I haven't renewed my membership yet; I'll do it in December, but I am looking forward to a card that sports more information. Has anyone else already seen this?
I don't think I've mentioned this yet, but I somewhat reluctantly volunteered to serve on the board of my chapter of CDS, the Tehachapi Mountain Chapter (TMC). I've been a member since 2010, but since I live an hour away, I've never volunteered before. In all honestly, the team that has served until now has done an excellent job. I am not sure how welcome my help would have been anyway.
So here we are, a decade later, and as always happens, the core of the old board decided to retire. You know how it is though. When someone's been doing a really good job, it's hard to find people to step up to fill their shoes. After some deliberation, Chemaine Hurtado, owner and trainer at Symphony Dressage Stables, stepped up and agreed to serve as the chapter Chairperson. She asked me to serve with her. Darn it.
At the chapter's annual awards banquet, Terry Quinn, the outgoing Chairperson, handed off a literal gavel to Chemaine and introduced the new board. Up until that moment, being chapter Vice-chair was really just words on a page. Once Terry formally introduced us to the membership though, my stomach gave a little flip flop. Stuff was about to get real.
Last night was our first official meeting. I am nothing if not dedicated, so as Vice-chair I've already logged in a few dozen hours. I started off by attending a Golden Empire Arabian Horse Society meeting in an attempt to join forces. We're hoping to put on a joint TMC/GEAHS show in the spring. So far, the folks at GEAHS are on board. Now we just need to get the venue lined up, the date established with CDS, and about a million other details ironed out.
Besides being the liaison between the two chapters, I also volunteered to redesign and manage the chapter's website. It's a job I like and actually feel that I can do well.
You're probably going to hear more about what it's like to actually work behind the scenes of a dressage organization. I love to show, and that won't change, but I felt like this was a good time to start giving back a little.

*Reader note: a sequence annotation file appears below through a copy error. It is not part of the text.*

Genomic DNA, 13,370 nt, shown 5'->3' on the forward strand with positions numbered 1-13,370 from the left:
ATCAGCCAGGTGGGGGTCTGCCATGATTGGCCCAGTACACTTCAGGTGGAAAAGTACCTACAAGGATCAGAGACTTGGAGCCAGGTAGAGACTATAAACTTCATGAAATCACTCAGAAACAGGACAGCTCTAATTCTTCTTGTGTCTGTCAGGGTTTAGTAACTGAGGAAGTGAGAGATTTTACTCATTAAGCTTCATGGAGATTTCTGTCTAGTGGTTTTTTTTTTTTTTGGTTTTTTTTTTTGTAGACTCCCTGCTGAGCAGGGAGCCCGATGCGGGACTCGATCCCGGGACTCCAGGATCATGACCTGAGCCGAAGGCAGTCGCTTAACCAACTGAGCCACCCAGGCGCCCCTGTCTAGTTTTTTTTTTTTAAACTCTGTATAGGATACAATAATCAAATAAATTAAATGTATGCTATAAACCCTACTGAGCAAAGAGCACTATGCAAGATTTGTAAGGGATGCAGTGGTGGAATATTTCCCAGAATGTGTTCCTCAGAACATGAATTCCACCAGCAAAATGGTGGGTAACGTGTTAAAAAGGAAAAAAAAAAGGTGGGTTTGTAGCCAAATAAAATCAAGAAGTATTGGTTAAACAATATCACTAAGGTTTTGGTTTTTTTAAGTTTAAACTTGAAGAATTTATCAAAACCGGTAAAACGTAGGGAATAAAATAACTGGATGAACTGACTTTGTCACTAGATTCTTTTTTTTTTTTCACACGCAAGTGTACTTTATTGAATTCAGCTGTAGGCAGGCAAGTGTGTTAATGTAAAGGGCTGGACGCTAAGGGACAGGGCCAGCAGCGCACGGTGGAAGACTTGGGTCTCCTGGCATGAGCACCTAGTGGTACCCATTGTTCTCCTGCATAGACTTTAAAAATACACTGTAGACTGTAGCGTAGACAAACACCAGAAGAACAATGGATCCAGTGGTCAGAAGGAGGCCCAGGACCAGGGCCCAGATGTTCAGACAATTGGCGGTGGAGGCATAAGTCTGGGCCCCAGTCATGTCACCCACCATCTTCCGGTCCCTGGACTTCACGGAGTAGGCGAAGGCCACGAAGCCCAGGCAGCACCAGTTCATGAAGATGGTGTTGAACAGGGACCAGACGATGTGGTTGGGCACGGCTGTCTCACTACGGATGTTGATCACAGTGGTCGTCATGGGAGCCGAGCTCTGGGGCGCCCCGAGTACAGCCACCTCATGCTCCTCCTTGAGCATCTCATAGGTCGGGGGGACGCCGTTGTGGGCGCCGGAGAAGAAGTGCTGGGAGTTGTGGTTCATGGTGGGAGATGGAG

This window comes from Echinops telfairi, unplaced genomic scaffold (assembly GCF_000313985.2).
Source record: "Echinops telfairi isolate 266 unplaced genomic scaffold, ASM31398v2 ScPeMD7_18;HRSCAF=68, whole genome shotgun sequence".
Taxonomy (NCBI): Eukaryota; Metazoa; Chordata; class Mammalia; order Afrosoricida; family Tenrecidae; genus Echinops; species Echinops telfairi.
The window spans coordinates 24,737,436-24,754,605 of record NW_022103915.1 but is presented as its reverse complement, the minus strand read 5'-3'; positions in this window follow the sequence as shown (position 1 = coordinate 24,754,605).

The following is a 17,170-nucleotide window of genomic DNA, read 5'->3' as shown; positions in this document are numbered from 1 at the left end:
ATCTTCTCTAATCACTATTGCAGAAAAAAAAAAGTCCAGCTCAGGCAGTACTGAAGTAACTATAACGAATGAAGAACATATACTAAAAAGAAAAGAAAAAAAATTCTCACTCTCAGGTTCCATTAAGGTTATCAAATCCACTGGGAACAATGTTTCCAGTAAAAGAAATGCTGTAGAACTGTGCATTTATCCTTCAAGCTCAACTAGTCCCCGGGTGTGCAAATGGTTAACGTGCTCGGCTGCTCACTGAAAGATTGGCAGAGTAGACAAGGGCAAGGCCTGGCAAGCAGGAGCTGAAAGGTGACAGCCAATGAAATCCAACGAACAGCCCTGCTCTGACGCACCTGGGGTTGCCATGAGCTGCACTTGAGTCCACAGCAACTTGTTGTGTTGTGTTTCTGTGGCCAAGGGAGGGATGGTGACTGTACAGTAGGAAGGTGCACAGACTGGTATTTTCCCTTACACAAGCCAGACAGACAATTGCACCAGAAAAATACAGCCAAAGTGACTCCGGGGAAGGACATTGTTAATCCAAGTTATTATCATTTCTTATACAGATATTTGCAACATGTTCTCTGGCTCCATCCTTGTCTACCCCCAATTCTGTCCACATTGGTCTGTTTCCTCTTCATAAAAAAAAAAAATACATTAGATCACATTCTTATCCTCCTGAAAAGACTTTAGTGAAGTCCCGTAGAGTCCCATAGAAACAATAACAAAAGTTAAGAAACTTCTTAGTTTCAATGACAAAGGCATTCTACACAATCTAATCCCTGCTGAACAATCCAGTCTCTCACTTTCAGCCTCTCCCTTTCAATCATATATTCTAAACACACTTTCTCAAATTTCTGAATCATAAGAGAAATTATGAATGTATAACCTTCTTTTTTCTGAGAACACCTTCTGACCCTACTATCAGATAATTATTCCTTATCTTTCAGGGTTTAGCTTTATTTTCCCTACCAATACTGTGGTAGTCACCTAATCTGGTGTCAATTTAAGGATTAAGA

If you're part of the Tehachapi Mountain Chapter of CDS, or you just want to be, give us a holler. It'll be fun!
About the Writer and Rider
I am a lifelong rider.
I began endurance riding in 1996 where I ultimately completed five, one-day 100 mile races, the 200-mile Death Valley Encounter, and numerous other 50, 65, and 75 mile races. I began showing dressage in 2010.
Welcome to my dressage journey.
About Speedy G
Speedy went from endurance horse to dressage horse. We're currently showing Third Level for the 2020 show season. Speedy is a 2004, 15'1 hand, purebred Arabian gelding. His Arabian Horse Registry name is G Ima Starr FA.
Izzy was started as a four-year old and then spent the next 18 months in pasture growing up. I bought him as a six-year old, and together, we are schooling and showing at the lower levels. He is a 2008, 16'3 hand warmblood gelding. His Rheinland Pfalz-saar International (RPSI) name is Imperioso.
CDS Sapphire Rider Award
Third Level: 63.514%
Third Level: 62.105%
2020 Show Season
(r) Ride-a-Test Clinic
(Q) Must Qualify
2020 Pending …
10/11 A. Newcomb (c)
10/24-25 SCEC (***)
2020 Completed …
10/26-27/19 SCEC (***)
6/20-21/20 SCEC (***)
6/29 Ulf Wadeborn (c)
7/11-12 SLO-CDS (***)
7/27 Breen-Gurley (c)
8/30 Breen-Gurley (c)
9/20 Caveletti Clinic (c)
2020 Qualifying Scores
Regional Adult Amateur Competition (RAAC)
3rd Level Qualifying Modified for 2020
2 Scores/1 Judge:
Score 1: 60.405% Atkins
Score 2: 62.432% Atkins
3rd Level Qualifying Modified for 2020
3 Scores/2 Judges:
Score 1: 60.405% Atkins
Score 2: 62.432% Atkins
Score 3: 61.750% Johnson
Stuff I Read